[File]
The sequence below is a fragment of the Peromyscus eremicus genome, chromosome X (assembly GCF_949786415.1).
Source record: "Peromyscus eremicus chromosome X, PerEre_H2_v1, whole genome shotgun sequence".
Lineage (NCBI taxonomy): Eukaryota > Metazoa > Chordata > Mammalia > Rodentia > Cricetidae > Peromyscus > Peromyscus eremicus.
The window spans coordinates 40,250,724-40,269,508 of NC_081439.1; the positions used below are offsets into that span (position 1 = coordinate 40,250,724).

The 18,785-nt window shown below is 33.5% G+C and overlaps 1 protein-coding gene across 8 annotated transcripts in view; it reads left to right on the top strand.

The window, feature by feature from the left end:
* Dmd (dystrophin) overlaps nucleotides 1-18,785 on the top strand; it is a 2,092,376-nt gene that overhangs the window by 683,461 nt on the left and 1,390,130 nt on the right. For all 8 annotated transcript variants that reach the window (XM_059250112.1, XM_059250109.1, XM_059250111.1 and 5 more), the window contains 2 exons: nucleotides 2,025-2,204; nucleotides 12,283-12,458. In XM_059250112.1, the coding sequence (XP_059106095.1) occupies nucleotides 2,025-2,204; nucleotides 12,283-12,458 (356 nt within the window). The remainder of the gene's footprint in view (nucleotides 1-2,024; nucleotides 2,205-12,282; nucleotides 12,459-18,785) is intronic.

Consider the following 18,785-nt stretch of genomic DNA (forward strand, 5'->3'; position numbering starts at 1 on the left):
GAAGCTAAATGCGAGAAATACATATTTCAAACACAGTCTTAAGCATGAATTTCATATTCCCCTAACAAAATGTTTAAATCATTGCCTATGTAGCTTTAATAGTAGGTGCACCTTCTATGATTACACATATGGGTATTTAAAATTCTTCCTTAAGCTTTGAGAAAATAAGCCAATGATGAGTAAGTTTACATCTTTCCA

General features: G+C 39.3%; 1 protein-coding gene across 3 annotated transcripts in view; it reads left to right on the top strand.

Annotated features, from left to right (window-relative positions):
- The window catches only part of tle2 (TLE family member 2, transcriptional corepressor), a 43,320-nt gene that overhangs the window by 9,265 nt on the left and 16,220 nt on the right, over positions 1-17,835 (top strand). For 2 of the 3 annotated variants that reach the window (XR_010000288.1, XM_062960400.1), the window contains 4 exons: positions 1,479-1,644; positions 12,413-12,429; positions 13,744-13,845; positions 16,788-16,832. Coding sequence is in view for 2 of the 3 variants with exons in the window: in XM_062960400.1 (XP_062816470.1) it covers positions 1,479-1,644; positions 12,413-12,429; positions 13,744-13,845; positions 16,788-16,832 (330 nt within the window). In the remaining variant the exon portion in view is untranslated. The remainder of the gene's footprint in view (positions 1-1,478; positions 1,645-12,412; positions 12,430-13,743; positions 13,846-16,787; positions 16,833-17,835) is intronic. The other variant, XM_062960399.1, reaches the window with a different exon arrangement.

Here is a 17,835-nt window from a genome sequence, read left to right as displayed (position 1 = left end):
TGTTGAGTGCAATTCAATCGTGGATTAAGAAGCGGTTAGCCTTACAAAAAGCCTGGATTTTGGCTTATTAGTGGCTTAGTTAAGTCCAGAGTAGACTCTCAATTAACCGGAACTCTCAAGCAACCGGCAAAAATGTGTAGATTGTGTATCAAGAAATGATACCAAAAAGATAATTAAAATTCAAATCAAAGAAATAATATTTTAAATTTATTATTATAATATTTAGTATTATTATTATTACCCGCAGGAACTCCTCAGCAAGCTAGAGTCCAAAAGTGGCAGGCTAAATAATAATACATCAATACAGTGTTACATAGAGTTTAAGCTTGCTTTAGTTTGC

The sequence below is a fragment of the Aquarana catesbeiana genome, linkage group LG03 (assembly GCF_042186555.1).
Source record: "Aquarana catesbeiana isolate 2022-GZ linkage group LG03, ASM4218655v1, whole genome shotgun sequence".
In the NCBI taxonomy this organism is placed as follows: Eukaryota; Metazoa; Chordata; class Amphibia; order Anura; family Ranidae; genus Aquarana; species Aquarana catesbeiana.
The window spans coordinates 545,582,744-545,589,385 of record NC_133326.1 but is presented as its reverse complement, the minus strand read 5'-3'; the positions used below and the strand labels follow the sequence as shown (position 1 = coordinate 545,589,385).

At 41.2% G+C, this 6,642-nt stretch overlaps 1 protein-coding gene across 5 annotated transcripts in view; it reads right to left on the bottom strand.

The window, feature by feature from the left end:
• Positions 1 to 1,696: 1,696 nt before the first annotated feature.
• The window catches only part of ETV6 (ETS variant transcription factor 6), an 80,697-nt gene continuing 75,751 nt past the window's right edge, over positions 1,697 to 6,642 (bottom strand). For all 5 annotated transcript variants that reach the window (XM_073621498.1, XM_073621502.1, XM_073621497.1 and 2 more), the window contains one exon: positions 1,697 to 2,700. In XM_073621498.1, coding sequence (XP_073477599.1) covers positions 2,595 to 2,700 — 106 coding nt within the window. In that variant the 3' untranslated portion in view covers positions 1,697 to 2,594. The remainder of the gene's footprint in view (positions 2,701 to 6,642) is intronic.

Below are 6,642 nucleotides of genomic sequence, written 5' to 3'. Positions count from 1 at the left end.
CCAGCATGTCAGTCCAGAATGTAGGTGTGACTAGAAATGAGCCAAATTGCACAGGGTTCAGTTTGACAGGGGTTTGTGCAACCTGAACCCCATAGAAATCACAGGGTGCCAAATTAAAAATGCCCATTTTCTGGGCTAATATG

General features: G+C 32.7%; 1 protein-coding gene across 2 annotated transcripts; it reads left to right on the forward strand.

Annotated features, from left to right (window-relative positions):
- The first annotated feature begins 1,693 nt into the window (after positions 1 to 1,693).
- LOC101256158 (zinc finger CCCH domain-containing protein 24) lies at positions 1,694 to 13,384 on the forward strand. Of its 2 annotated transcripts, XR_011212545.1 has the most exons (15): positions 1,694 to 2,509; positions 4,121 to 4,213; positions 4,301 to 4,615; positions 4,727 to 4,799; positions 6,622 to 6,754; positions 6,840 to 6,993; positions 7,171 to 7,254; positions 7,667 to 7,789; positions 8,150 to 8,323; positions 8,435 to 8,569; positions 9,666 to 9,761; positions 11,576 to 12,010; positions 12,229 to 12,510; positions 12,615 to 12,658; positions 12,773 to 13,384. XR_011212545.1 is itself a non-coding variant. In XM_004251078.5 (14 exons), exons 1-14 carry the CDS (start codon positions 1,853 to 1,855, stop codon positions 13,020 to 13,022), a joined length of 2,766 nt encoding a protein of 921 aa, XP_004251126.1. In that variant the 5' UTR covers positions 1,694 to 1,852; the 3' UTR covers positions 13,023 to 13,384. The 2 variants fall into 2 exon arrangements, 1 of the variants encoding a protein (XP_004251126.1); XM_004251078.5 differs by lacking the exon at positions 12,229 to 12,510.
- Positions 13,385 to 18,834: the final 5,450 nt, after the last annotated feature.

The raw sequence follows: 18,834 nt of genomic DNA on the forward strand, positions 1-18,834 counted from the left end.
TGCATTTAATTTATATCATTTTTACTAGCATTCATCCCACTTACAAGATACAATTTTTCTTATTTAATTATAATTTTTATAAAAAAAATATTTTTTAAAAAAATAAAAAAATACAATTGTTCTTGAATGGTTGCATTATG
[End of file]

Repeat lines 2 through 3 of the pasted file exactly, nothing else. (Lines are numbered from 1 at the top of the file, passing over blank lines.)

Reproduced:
Source record: "Peromyscus eremicus chromosome X, PerEre_H2_v1, whole genome shotgun sequence".
Lineage (NCBI taxonomy): Eukaryota > Metazoa > Chordata > Mammalia > Rodentia > Cricetidae > Peromyscus > Peromyscus eremicus.